Learn the history of bronze sculpture and how it has evolved.
Since the Bronze Age (3500-2000 BCE), bronze sculpture has been a popular form of artwork. Ancient men discovered that bronze, a compound of copper and tin, created a hard and enduring medium for their art. Over the centuries, bronze has been used in such items as weaponry, tableware and jewelry, but it is the legacy of bronze sculpture that has stood the test of time.
According to the University of California, Davis, bronze is an alloy composed of copper, tin and arsenic, with the bulk of the bronze comprised of copper. Bronze is stronger than copper and was once an ideal replacement for copper tools and weapons. Hammering bronze makes the metal even harder. The use of bronze in the days before the actual Bronze Age was often accidental, as craftsmen were unaware of the high tin and arsenic levels in the copper nuggets they found.
To make bronze, copper alloy is smelted -- extracted from stone using a high heat -- and heated to a liquid form. The bronze is then shaped by molds, cooled and hammered into its final design. The development of harder bronzes arose from the elimination process performed by those early metallurgists.
Lost-wax casting is the most common technique in sculpting bronze. As explained by The Metropolitan Museum of Art, this casting method is an ancient art that was used in Africa long before the arrival of Europeans.
The process begins by sculpting a piece in wax. Wax is used because it picks up every detail and does not remain in the actual finished product. The wax art is covered with clay, layer after layer, until the piece is thick and strong. The piece is then heated in a kiln, which melts away the wax and hardens the clay mold. Molten bronze is poured into the clay mold and left to cool. Once the metal has set, the clay is broken off until all that remains is the bronze cast.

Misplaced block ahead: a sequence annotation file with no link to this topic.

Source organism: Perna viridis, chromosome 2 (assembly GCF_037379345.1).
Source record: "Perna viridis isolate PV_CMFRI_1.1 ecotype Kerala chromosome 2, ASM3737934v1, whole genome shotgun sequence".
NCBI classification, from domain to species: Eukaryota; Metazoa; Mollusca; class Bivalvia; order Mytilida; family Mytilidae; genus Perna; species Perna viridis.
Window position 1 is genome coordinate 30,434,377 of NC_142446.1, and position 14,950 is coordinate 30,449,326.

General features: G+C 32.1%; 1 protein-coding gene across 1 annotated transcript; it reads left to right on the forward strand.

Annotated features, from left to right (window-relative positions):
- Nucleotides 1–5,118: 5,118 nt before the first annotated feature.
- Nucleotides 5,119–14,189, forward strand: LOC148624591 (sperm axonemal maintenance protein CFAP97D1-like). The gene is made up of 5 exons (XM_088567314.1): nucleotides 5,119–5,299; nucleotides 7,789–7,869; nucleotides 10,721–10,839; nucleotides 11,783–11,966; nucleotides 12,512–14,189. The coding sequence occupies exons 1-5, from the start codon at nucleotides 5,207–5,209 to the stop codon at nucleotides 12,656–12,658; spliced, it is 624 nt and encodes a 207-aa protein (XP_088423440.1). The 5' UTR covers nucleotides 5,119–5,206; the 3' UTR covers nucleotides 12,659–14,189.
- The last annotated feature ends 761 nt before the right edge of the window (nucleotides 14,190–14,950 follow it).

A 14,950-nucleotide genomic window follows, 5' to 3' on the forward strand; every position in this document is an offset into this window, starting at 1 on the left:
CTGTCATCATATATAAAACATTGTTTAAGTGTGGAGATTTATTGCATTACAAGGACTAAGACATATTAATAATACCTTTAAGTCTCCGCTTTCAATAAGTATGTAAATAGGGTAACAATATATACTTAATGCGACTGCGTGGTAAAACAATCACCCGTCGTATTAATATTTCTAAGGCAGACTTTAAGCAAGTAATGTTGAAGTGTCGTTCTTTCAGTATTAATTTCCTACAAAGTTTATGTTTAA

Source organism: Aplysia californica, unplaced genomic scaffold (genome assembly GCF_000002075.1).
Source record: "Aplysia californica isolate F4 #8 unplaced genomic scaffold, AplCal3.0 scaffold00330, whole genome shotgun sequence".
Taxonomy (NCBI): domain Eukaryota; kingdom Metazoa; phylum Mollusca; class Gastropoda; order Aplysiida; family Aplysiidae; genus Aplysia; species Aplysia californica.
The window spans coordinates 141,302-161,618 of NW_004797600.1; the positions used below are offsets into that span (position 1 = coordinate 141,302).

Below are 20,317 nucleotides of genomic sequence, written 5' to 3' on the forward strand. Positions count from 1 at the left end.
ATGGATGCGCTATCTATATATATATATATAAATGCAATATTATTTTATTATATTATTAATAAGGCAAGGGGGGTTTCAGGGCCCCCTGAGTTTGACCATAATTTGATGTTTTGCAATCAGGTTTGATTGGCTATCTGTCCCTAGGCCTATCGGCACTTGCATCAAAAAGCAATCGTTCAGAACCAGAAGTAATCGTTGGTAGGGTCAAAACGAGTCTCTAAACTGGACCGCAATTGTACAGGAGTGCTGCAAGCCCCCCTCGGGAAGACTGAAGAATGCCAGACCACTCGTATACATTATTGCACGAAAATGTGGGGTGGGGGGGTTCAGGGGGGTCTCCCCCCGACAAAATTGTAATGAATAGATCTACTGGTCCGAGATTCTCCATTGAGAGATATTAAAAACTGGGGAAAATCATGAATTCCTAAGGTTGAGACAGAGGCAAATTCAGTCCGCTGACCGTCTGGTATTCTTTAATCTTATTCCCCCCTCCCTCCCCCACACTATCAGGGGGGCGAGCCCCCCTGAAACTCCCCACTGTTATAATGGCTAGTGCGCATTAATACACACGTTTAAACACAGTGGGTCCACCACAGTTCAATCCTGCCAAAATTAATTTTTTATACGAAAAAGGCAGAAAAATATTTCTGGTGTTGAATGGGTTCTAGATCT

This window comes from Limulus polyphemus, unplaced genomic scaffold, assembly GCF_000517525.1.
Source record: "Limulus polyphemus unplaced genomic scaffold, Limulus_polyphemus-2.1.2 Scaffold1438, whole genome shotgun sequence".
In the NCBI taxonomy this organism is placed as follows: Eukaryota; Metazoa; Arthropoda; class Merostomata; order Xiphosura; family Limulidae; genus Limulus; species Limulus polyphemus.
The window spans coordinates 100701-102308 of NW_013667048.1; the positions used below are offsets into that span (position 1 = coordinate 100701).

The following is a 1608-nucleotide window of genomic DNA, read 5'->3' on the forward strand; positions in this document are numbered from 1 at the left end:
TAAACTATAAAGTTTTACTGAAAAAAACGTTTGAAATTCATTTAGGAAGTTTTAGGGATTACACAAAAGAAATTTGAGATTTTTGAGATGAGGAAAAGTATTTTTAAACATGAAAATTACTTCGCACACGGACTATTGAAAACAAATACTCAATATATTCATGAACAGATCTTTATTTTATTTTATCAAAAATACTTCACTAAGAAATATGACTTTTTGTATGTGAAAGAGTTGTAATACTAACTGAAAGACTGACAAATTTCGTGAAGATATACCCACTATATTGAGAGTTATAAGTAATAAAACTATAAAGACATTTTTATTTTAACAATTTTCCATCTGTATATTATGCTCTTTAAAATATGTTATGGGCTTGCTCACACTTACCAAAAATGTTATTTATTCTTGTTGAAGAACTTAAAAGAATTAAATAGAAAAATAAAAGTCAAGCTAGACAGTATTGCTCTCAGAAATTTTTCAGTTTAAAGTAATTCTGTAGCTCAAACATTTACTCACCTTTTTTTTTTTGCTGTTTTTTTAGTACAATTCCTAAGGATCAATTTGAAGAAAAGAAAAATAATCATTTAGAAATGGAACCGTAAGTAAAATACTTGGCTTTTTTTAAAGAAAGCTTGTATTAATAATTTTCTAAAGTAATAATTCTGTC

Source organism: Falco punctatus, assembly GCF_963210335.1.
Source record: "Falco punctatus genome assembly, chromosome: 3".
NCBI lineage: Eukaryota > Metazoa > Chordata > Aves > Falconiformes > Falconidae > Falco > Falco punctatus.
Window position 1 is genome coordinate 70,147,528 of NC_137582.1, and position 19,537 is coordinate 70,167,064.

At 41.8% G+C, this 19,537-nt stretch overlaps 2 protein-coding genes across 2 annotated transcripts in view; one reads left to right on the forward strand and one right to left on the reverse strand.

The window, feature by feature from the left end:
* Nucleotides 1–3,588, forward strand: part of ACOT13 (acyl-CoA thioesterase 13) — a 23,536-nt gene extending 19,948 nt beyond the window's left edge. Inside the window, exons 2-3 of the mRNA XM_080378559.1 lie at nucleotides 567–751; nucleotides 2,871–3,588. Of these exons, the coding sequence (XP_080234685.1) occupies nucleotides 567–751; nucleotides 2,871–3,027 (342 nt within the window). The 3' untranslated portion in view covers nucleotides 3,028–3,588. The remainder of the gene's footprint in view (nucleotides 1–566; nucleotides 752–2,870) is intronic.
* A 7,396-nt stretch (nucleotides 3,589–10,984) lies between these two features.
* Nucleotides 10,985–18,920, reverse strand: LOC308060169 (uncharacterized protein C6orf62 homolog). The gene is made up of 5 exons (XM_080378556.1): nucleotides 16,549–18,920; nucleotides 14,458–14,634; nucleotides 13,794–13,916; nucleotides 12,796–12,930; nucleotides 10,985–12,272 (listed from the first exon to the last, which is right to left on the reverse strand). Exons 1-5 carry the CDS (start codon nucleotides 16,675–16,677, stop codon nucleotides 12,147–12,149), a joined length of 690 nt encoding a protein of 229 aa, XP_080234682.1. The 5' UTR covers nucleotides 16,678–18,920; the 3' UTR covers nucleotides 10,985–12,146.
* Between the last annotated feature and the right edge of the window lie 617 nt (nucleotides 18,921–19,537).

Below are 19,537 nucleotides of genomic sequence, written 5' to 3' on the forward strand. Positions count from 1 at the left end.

Despite its beauty and ability to recreate intricate details, the lost-wax method, like most bronze work, is costly and time-consuming. It requires a steady and diligent hand as well as a firm knowledge of working with ceramics and metals. The slightest change in temperature can drastically alter a cast bronze piece.
There are a number of craftsmen and artists whose work in bronze is still celebrated today. Bronze work peaked during the Renaissance, when a number of artists used the medium to recall the best of the past while putting their own influence on the world of art.
Since the 15th century, bronze sculptors have continued to make their mark on art in both Europe and America. Famous bronze sculptors include:
• Lorenzo Ghiberti (1378-1455), an Italian sculptor famous for the "Gates of Paradise" on the baptistery doors of St. Johns in Florence, which was completed in 1424 after 20 years of work
• Donatello (1386-1466), an Italian artist considered the master sculptor of the Renaissance, whose famous works include "David," a bronze statue constructed for the leading Italian family, the Medicis
• Giambologna (1529-1608), a Flemish artist who worked extensively in Italy and whose pieces include "Flying Mercury" and "Apennine," a 30-foot sculpture and the largest piece of its era
• Augustus Saint-Gaudens (1848-1907), an Irish-born American artist known for his monuments of national figures, including the Adams memorial and the Shaw memorial
• Henry Kirke Brown (1814-1886), an American sculptor who was among the first to create bronze sculptures of Western figures
• Auguste Rodin (1840-1917), a French artist famed for his bronze piece "The Thinker," whose work was inspired by his previous experience carving stone as well as the work of another famous bronze sculptor, Michelangelo
• Frederic Remington (1861-1909), an American painter and sculptor whose bronze work concentrated on Western themes and the depiction of horses
The above list is just a smattering of the large number of artists who worked in bronze. Many famous artists experimented with the medium during the course of their career. Pablo Picasso and Edward Degas are two of the many painters who attempted to produce their art in bronze.
Modern bronze sculptors in America often still use the lost-wax casting method, and bronze statues continue to punctuate the nation's landscape. Recent notables in bronze sculpture include the "Charging Bull" located on Wall Street in New York. The piece was created by Arturo Di Modica in 1989 and was placed it in its current location without permission from the city. Its popularity made it a staple of the financial district. Another recent bronze work is the "Behold" sculpture of Martin Luther King Jr., which was created by Patrick Morelli in 1990 for King's wife as a monument to King's inspirational life.
Throughout history, bronze sculpture has been a way for artists and their patrons to celebrate and immortalize famous figures from history, politics and folklore.